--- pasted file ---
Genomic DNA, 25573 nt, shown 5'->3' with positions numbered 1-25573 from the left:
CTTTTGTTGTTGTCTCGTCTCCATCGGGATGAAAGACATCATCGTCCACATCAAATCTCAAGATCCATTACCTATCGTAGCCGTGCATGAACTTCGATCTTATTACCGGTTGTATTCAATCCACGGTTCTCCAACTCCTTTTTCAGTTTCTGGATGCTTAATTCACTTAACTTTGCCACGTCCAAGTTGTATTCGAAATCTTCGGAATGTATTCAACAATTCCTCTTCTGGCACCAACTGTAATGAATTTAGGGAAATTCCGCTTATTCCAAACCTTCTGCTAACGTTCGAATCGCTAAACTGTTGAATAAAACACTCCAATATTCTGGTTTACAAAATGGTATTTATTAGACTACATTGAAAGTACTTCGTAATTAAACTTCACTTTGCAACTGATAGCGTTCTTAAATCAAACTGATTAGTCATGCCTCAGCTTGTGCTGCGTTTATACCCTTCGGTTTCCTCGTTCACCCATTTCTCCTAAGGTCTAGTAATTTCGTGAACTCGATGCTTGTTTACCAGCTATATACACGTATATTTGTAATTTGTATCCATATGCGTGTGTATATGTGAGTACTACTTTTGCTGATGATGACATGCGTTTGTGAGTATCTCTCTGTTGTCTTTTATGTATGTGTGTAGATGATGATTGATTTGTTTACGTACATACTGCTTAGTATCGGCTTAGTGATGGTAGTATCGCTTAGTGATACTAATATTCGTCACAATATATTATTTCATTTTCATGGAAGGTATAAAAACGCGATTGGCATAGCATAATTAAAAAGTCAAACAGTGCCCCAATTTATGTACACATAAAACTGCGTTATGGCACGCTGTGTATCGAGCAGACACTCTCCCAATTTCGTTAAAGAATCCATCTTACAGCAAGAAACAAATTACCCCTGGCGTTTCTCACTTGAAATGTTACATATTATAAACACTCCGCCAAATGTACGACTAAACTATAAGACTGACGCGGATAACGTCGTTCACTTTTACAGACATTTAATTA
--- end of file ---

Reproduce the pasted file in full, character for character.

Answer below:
Genomic DNA, 25573 nt, shown 5'->3' with positions numbered 1-25573 from the left:
CTTTTGTTGTTGTCTCGTCTCCATCGGGATGAAAGACATCATCGTCCACATCAAATCTCAAGATCCATTACCTATCGTAGCCGTGCATGAACTTCGATCTTATTACCGGTTGTATTCAATCCACGGTTCTCCAACTCCTTTTTCAGTTTCTGGATGCTTAATTCACTTAACTTTGCCACGTCCAAGTTGTATTCGAAATCTTCGGAATGTATTCAACAATTCCTCTTCTGGCACCAACTGTAATGAATTTAGGGAAATTCCGCTTATTCCAAACCTTCTGCTAACGTTCGAATCGCTAAACTGTTGAATAAAACACTCCAATATTCTGGTTTACAAAATGGTATTTATTAGACTACATTGAAAGTACTTCGTAATTAAACTTCACTTTGCAACTGATAGCGTTCTTAAATCAAACTGATTAGTCATGCCTCAGCTTGTGCTGCGTTTATACCCTTCGGTTTCCTCGTTCACCCATTTCTCCTAAGGTCTAGTAATTTCGTGAACTCGATGCTTGTTTACCAGCTATATACACGTATATTTGTAATTTGTATCCATATGCGTGTGTATATGTGAGTACTACTTTTGCTGATGATGACATGCGTTTGTGAGTATCTCTCTGTTGTCTTTTATGTATGTGTGTAGATGATGATTGATTTGTTTACGTACATACTGCTTAGTATCGGCTTAGTGATGGTAGTATCGCTTAGTGATACTAATATTCGTCACAATATATTATTTCATTTTCATGGAAGGTATAAAAACGCGATTGGCATAGCATAATTAAAAAGTCAAACAGTGCCCCAATTTATGTACACATAAAACTGCGTTATGGCACGCTGTGTATCGAGCAGACACTCTCCCAATTTCGTTAAAGAATCCATCTTACAGCAAGAAACAAATTACCCCTGGCGTTTCTCACTTGAAATGTTACATATTATAAACACTCCGCCAAATGTACGACTAAACTATAAGACTGACGCGGATAACGTCGTTCACTTTTACAGACATTTAATTA